|James' hometown celebrates his storybook rise to fame|
|Written by Admin|
|Friday, 08 June 2007 13:28|
The forsaken street is one that most locals have probably never been down, yet from it LeBron James has risen to basketball's grandest stage.
While James' trip to the NBA finals with the Cavaliers has brought joy to the city of Cleveland, he's also given a jolt to his hometown just 40 minutes away.
Before ``The Chosen One'' rose to fame as a high school prodigy, Akron was known as a rust belt capital of the rubber manufacturing industry and home of the All-American Soap Box Derby.
Now, there's more to feel good about.
``There's a sense of pride,'' says 64-year-old Wanda Reaves. ``He's from the neighborhood. He knows everybody. He hasn't forgotten anybody.''
Posters of James fill the front windows and living room of Reaves' mint green house on Overlook Place, a dead-end street that intersects with Hickory Street, where James lived with his mother Gloria as a toddler.
One winter, when the James house had no heat, Reaves took them in.
``He and his mother slept on the sofa for three to four months,'' she says. ``I feel like he's my grandchild.''
Reaves shows a Mother's Day card from James that sits framed in her living room. She proudly opens an album with photos of his last visit to her home a few years ago.
``He's just LeBron. He doesn't put on airs,'' she says.
A crooked mile away from Hickory Street at St. Vincent-St. Mary High School, James' retired No. 23 jersey hangs in the gymnasium along with three green and gold boys state basketball championship banners.
It was there where he redefined what it means to be a high school star, with games televised nationally. Across the street from the school, a ``Good Luck LeBron'' banner hangs on a building, placed there by his class of 2003.
``He's put Akron on the map. His presence has revived an area,'' says St. Vincent-St. Mary basketball coach Dru Joyce II. ``We're real excited for all the things he continues to do. He stayed home and he's given back. It means a lot to all of us.''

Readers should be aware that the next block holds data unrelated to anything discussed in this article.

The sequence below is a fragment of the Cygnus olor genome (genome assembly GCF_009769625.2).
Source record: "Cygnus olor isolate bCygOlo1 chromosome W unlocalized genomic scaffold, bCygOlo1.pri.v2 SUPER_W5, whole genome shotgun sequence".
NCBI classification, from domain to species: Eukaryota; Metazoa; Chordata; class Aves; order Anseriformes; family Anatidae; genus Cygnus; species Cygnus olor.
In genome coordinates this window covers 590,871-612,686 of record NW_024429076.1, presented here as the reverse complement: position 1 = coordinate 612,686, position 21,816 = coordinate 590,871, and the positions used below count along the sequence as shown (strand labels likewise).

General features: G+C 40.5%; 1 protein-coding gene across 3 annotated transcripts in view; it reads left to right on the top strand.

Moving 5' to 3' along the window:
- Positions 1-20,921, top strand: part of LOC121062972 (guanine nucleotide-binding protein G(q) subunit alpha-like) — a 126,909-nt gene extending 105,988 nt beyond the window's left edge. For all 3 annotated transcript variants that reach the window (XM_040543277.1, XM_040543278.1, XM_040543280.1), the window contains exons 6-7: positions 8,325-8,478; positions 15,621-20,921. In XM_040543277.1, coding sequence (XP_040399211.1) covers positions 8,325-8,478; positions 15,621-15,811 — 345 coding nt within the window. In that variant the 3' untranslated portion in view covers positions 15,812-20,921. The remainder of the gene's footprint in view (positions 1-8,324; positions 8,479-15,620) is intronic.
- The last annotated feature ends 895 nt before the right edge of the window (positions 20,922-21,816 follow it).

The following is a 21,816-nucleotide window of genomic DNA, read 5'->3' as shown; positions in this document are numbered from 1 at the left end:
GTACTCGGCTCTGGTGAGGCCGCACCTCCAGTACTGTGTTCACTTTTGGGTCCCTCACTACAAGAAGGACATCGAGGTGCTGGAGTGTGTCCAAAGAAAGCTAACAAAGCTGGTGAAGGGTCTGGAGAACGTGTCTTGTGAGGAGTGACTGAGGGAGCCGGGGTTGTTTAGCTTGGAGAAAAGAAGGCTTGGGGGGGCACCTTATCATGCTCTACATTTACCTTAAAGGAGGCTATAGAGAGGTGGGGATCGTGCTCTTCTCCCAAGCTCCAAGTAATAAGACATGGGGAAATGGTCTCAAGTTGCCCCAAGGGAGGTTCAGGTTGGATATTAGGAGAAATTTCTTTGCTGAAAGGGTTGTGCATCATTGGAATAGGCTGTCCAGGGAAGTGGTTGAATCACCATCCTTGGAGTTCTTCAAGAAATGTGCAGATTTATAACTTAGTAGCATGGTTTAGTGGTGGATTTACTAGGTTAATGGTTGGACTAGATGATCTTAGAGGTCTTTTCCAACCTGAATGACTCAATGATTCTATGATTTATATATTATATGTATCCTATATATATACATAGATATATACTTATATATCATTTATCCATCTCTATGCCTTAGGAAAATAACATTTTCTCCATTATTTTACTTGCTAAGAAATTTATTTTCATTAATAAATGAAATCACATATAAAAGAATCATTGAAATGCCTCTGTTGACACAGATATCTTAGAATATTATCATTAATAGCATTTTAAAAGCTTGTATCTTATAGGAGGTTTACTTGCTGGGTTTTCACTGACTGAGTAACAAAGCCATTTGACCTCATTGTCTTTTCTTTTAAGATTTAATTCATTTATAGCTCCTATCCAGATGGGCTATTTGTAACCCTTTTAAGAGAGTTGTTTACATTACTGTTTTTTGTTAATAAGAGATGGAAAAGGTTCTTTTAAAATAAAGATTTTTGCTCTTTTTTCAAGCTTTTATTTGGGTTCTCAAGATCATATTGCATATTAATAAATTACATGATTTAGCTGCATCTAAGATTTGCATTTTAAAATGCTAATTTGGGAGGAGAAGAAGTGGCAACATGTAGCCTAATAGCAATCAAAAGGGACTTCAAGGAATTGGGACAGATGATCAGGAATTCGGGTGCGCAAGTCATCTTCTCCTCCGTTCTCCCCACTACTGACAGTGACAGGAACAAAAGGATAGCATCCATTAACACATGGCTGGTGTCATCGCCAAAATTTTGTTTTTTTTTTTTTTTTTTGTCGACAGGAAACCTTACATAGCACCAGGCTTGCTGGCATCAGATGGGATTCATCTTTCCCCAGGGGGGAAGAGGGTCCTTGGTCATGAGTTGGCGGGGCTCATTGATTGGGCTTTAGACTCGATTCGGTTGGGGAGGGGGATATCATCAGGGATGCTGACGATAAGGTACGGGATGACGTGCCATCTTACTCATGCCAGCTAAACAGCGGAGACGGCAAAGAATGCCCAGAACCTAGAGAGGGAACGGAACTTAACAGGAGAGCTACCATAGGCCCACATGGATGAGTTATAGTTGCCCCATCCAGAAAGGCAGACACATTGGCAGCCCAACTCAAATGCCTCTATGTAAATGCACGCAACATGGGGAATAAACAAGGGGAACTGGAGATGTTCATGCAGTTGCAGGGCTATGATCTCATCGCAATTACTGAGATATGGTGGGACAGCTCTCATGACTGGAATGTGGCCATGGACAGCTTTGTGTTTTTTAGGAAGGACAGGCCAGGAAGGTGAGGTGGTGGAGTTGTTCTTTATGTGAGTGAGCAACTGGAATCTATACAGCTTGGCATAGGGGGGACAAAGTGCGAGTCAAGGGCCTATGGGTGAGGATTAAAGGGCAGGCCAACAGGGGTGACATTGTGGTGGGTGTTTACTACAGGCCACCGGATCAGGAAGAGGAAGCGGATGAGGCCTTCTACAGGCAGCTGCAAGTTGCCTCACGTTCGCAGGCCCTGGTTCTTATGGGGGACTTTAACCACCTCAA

The 22-year-old James has paid for improvements to basketball courts at the community centers where he used to play. He's also hosted bike-a-thons to benefit local groups like the Akron Area YMCA and the Akron Urban League.
``He cares about northeast Ohio,'' says Joyce, who first coached James when he was 11. ``This is his home. He wants to see it grow and prosper.''
University of Akron coach Keith Dambrot, who coached James his freshman and sophomore years at St. Vincent-St. Mary, says the community's love for James has only grown with his prominence.
``You've got 90-year-old women who don't know anything about basketball, who love LeBron James,'' Dambrot says. ``The phenomenon is bigger than it's ever been and it was big in high school.''
His all-American rags to riches story is still tough to fathom.
``It's hard to believe this little kid that was in my house is now a millionaire and people around the world know him,'' says Reaves, who lives next to a house where broken glass litters the porch and a demolition notice is posted on the door.
The whole street watched with disappointment Thursday night as James struggled and the Cavaliers lost to the Spurs in Game 1 of the NBA finals.
With calm assurance, they say that won't continue.
``'Bron is like a little kid when he doesn't have his way. You know he'll come back,'' says Lakeeta Calhoun from her front porch on Overlook Place.
Just down the street, 7-year-old Daveon Garcia shoots at a rim not far from where James and other neighborhood children used to shoot baskets at a milk crate nailed to a utility pole.
``I wish I was him,'' Daveon says. ``He's the best.''
The storm clears for only a short time. When it returns, even fiercer, the children return to their homes, where they'll dream the same basketball dreams James once had.